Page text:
Different Types of Transmissions in GM VehiclesApr 24th, 2021
An engine is a simple device in its most basic form. It’s a big pump that converts gasoline and explosions to circular motion that drives the wheels. But there has to be a way to control that motion because without it, an engine would stall or perform inefficiently. So in this article, we look at the different types of transmissions that GM vehicles utilize for their specific needs and designs.
Traditional Automatic Transmission
The most common type of transmission that is available in vehicles today is the automatic transmission. In the early days, it only had 3 gears. Now, it’s not uncommon to find 7,8,9, or even 10-speed automatic transmissions. The GMC Terrain for example, uses a 9-speed automatic transmission when paired with the 1.5L turbocharged engine.
Not so long ago, these types of transmissions were only considered by consumers because they were a “leave it and forget it” type of driving style. They provided convenience during boring commutes from the suburb to the city. But they weren’t very quick to change gears which made them unpopular among driving enthusiasts. But with advancements in technology, a modern automatic transmission will shift as fast as your eye can blink. Because of this, the 10-speed automatic in the Chevrolet Camaro ZL1 is a very popular option among buyers. It still provides convenience on daily commutes but it’s blisteringly quick around a race track as well.
The automatic transmission uses a series of planetary gearsets and hydraulic actuated friction bands & clutches to change gears. These clutches & friction bands are controlled by the transmission’s electronic control unit (ECU) to shift gears depending on the driver input and engine operation. Power from the engine is sent to the transmission via a torque converter. It is a type of fluid coupling that is also a torque multiplier.
Continuously Variable Transmission (CVT)
A CVT is a type of automatic transmission that can change seamlessly through a continuous range of gear ratios. Unlike a traditional automatic transmission, a CVT allows the engine to remain in its ideal operating rpm range while the speed of the vehicle increases. Once the vehicle is at its desired speed, the CVT can seamlessly change ratios to lower the engine’s rpms for better fuel economy.To create this change in an almost infinite amount of gear ratios, most CVTs utilize two pulleys connected by a belt or chain.
The Chevrolet Spark is one such GM vehicle that utilizes this type of transmission because it provides excellent fuel economy. However, while it provides excellent fuel economy and - in theory - great performance, it’s not a transmission that is used in sports cars. CVT automatics generally can’t handle the high power & torque that modern engines produce. The transmissions can be engineered to handle 300,400,500+ horsepower figures but it would cost a fortune for the auto manufacturers making it an unattractive option for the bottom line.
Dual-Clutch Transmission (DCT)
The newest type of automated transmissions is the dual-clutch transmission (DCT). In essence, it’s an automatic transmission that uses two separate clutches to transfer power from the engine to the wheels instead of a torque converter in a traditional automatic transmission. It is similar in operation to a manual transmission but each clutch operates one set of gears, ie, one clutch operates the even gears while the other operates the odd number of gears. When the vehicle is in one gear, another gear is already pre-selected. For example, if the Chevrolet Corvette Stingray - which utilizes this type of transmission - is in 2nd gear and is accelerating, 3rd gear is already pre-selected. When it’s time to shift to 3rd, the clutch that had been engaged for 2nd gear is disengaged and the clutch that had 3rd gear pre-selected is now engaged and the other clutch now pre-selects 4th gear. This pre-selection and engagements/disengagements of clutches allows the DCT to be lightning quick at changing gears.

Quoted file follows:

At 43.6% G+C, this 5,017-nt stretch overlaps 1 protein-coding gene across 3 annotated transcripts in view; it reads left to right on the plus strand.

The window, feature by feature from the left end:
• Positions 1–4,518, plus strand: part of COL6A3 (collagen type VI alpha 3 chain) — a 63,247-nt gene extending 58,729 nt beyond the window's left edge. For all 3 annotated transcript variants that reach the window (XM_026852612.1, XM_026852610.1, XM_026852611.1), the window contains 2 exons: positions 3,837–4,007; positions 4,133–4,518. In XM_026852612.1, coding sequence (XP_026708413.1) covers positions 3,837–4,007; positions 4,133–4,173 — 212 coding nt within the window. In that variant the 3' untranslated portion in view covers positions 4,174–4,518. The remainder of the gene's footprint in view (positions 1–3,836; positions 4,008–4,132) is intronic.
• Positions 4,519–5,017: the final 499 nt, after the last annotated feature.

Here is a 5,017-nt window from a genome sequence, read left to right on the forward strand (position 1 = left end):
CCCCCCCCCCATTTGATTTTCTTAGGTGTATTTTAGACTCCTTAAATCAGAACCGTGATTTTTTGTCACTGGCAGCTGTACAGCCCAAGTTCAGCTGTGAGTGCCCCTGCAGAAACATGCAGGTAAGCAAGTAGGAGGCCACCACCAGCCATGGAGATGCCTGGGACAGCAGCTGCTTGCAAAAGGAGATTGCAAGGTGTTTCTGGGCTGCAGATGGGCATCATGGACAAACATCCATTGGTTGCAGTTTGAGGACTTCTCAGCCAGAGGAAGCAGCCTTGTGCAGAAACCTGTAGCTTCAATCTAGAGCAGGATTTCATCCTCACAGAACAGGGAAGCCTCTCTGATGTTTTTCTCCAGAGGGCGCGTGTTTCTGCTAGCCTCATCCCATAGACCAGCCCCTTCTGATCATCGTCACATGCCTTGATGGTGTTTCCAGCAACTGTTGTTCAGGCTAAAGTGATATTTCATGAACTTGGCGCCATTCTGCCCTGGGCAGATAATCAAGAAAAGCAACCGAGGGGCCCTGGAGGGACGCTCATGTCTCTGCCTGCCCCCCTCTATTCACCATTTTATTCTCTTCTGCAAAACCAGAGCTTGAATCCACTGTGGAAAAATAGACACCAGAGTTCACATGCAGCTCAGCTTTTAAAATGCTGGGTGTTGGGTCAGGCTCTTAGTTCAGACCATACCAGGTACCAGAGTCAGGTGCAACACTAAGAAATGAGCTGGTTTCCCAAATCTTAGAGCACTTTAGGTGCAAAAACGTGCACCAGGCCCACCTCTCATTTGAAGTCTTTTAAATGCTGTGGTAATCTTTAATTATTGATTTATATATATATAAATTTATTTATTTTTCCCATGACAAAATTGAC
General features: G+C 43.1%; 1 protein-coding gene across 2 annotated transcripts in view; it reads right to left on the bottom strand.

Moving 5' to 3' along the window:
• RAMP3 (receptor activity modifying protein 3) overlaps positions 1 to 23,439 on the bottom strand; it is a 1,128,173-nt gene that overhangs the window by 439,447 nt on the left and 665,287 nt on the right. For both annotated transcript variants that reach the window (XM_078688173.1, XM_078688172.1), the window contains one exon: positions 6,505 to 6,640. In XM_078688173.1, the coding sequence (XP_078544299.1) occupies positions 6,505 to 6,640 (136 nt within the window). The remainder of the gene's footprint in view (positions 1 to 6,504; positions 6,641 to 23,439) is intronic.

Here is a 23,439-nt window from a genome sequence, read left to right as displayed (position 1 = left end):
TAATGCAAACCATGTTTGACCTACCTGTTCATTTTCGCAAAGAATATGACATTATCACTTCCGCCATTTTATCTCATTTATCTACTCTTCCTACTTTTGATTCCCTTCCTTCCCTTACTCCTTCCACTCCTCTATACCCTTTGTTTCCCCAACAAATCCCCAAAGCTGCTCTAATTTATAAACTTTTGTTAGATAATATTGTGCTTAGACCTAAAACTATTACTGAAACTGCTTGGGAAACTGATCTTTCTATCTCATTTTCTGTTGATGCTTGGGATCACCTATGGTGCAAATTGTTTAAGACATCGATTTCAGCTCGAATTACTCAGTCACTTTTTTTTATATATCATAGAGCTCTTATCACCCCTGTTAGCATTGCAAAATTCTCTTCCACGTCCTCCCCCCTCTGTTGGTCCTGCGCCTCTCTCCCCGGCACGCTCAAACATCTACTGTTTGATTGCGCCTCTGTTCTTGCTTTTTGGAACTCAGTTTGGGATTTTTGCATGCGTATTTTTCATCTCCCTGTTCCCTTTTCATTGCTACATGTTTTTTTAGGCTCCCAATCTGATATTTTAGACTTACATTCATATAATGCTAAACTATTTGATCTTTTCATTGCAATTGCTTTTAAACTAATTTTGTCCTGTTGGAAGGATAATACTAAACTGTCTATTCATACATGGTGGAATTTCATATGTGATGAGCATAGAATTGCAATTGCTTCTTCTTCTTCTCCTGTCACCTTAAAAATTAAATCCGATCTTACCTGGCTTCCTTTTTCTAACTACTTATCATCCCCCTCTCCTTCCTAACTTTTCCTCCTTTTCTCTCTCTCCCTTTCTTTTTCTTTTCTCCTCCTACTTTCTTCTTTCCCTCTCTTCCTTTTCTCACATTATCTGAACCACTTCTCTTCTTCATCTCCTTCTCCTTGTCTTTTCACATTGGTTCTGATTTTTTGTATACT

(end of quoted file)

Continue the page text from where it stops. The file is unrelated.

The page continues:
However, this type of transmission is not without faults. While it is quick to change gears and provides a physical link between the engine and transmission, it is costly to produce and maintain. As well, it is generally heavier than a traditional automatic transmission.
The oldest form of transmission is the manual gearbox. A manual transmission generally has 6-speeds but some transmissions use 7-speeds. The C7 generation of the Corvette was available with a 7-speed manual transmission.
Mechanically it is the simplest type of transmission with two shafts that have gears attached to them that are in constant mesh with forks moving synchronizers to engage each gear. A clutch, operated by a 3rd pedal in the car, engages or disengages from the engine to allow for the driver to change between gears.
This type of transmission requires constant input from the driver as well as a steady left foot for smooth clutch engagements. But of all the transmissions available in cars, the manual transmission is widely regarded as the one that provides the best driving experience among enthusiasts. There are no electronic aids or interventions to take away from the driving experience. As such, it is normally found in sports cars but because of their simplicity, they are also inexpensive. As a result, they are still found in inexpensive economy cars such as the Chevrolet Spark. But over the last few decades and as automatic transmission technology has improved, the manual transmission has lost popularity. Only a very small number of vehicles produced today are still offered with a manual transmission and that number will only get smaller as vehicles move to electrification.
Eagle Ridge GM – Coquitlam, British Columbia